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  • Apple Unveils New iPods, TV Box

    Published on September 2, 2010

    Apple goes smaller and cheaper on Wednesday from refreshed iPod media players to rent- only TV set-top box system in hope of a brighter upcoming holiday sales season.

    Reporters and IT bloggers packed into the Yerba Buena Center for the Arts in downtown San Francisco Wednesday morning, waiting for the showcase of new Apple products and services, as well as the presentation of the company’s CEO Steve Jobs.


    After showing photos of the new Apple retail shop in Shanghai and Paris, Jobs unveiled the new line up iPod media players, saying that “it’s the biggest change in the iPod lineup ever.”

    The new iPod shuffle features over 15 hours of music playback on a single battery charge, 50 percent more battery life than the current model and starts at 49 U.S. dollars with a storage of 2 GB.

    The iPod shuffle also has a new VoiceOver button on the top, allowing users to hear the name of the currently playing song and to switch between songs and playlists. VoiceOver speaks 25 different languages and can alert users when their battery needs charging.

    With battery lasting for up to 24 hours, the revamped iPod nano has a touchscreen instead of a clickwheel. It also features Shake to Shuffle, enabling users to shake their iPod to shuffle to a new song in their music library. “This is the biggest reinvention of the iPod nano since its debut in 2005, and we think users are going to love it,” said Jobs.

    The iPod touch, the most popular iPod product, goes thinner and gets the Retina Display, same as iPhone 4. It also gets a front facing camera and FaceTime, a video calling software also features for iPhone 4, as well as a rear-facing camera for high definition video recording.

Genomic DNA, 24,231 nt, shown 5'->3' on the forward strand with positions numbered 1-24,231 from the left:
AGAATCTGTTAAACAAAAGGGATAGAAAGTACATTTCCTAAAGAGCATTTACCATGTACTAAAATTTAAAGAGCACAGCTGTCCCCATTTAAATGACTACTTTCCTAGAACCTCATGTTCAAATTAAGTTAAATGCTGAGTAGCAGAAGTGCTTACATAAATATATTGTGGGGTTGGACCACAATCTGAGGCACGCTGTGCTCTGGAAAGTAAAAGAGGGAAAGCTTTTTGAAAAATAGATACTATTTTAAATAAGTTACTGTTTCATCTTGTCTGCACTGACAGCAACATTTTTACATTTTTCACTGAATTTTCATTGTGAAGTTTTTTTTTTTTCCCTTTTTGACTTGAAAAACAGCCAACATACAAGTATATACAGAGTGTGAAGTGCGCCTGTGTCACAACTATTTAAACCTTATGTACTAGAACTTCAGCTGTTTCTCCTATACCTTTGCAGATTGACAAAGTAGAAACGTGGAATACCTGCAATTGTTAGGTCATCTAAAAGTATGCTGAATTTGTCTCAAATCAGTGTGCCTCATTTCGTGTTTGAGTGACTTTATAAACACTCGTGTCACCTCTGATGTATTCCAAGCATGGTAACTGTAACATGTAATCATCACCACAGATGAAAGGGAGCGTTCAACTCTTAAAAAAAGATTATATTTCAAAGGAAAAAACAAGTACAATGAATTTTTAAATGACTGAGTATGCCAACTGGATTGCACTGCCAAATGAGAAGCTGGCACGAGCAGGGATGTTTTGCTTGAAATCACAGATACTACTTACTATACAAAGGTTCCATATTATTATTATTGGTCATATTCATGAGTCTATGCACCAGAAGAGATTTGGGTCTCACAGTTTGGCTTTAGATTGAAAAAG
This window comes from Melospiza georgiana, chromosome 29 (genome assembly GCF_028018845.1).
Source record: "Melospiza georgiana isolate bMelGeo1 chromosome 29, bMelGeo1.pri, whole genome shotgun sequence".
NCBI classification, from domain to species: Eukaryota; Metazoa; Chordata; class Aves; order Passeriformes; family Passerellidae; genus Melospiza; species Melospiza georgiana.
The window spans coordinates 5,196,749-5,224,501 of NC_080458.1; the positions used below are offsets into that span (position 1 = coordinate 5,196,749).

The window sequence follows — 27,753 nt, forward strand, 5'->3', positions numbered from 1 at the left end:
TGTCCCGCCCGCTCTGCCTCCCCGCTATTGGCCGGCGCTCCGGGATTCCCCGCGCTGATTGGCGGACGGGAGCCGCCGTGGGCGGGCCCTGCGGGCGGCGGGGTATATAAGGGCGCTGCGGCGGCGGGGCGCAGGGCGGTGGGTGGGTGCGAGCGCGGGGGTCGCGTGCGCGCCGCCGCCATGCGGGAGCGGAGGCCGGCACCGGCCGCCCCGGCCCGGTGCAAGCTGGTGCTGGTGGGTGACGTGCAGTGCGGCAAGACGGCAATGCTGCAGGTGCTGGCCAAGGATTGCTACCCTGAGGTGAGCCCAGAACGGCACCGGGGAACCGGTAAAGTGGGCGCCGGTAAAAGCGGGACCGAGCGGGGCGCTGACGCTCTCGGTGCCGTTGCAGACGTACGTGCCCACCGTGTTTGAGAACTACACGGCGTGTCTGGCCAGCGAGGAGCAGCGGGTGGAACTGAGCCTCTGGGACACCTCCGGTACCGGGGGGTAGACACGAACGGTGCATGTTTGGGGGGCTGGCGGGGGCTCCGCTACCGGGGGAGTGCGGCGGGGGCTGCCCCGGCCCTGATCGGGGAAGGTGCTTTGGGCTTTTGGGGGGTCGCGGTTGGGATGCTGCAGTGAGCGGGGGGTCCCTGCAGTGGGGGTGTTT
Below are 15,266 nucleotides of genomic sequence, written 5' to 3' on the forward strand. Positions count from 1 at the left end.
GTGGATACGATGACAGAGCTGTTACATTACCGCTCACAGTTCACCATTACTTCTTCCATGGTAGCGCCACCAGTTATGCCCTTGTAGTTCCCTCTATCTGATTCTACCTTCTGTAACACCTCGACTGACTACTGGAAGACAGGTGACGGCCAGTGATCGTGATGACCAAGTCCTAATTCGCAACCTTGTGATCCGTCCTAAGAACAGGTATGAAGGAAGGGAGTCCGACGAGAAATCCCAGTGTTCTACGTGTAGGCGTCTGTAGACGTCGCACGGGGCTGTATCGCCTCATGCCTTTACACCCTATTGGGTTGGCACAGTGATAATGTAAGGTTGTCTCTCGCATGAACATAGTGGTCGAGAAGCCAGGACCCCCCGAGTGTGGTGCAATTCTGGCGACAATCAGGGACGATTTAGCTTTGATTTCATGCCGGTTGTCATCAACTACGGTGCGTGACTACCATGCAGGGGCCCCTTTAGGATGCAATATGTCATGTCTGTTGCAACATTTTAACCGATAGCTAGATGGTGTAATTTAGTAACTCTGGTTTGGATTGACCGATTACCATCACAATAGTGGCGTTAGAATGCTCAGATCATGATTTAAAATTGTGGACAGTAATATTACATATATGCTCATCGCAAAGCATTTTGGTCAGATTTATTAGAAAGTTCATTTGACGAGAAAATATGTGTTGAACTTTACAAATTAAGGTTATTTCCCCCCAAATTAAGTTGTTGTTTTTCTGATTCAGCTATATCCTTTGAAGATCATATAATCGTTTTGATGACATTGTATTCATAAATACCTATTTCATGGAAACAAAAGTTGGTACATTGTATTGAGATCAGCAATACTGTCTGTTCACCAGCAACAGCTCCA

The battery of the new iPod touch can last for 40 hours and the price starts at 229 dollars with 8GB storage.

    The Apple CEO then introduced the iTunes 10 software with Ping, a new music-oriented social network. With Jobs calling it as ” social music discovery,” Ping is like a hybrid of Facebook, Twitter and iTunes, enabling users to follow friends and artists to see what they are saying and downloading. “We think this is going to be very popular, very fast,” Jobs said.


    Jobs went on to introduce a smaller and cheaper version of Apple TV set-top box, which has been around since 2007, but “never been a huge hit.”

    The new Apple TV is a quarter of the size of the previous version and can be easily held in people’s hand. It supports video streaming from Netflix Inc., a company that offers movies and TV shows rental by mail and online and can also stream content from Internet and computers to high definition (HD) TVs.

    Users can rent first run movies for 4.99 dollars the same day they are released on DVD and rent HD TV episodes at the cost of only 99 cents. Jobs confirmed that ABC, ABC Family, Fox, Disney Channel and BBC America have agreed to offer shows for streaming.

    He also announced that the price of the Apple TV will come down from 229 dollars to 99 dollars.


    Apple live streamed Wednesday’s event but it is only viewable for Mac systems and on devices including the iPhone, iPod touch and iPad. It is the first time since 2005 that Apple has attempted to live stream its CEO’s presentations over the Internet.

    According to media reports, Apple possibly used the live streamed event as a test of its massive new data center in Maiden, North Carolina. The 1 billion-dollar data center is one of the largest ever built and five times the size of its currently operating data center in Newark, California.

    It was reported that the live broadcast is a test of the server farm’s ability to stream a future version of iTunes for Apple’s mobile devices with a goal to monitor traffic load and quality.


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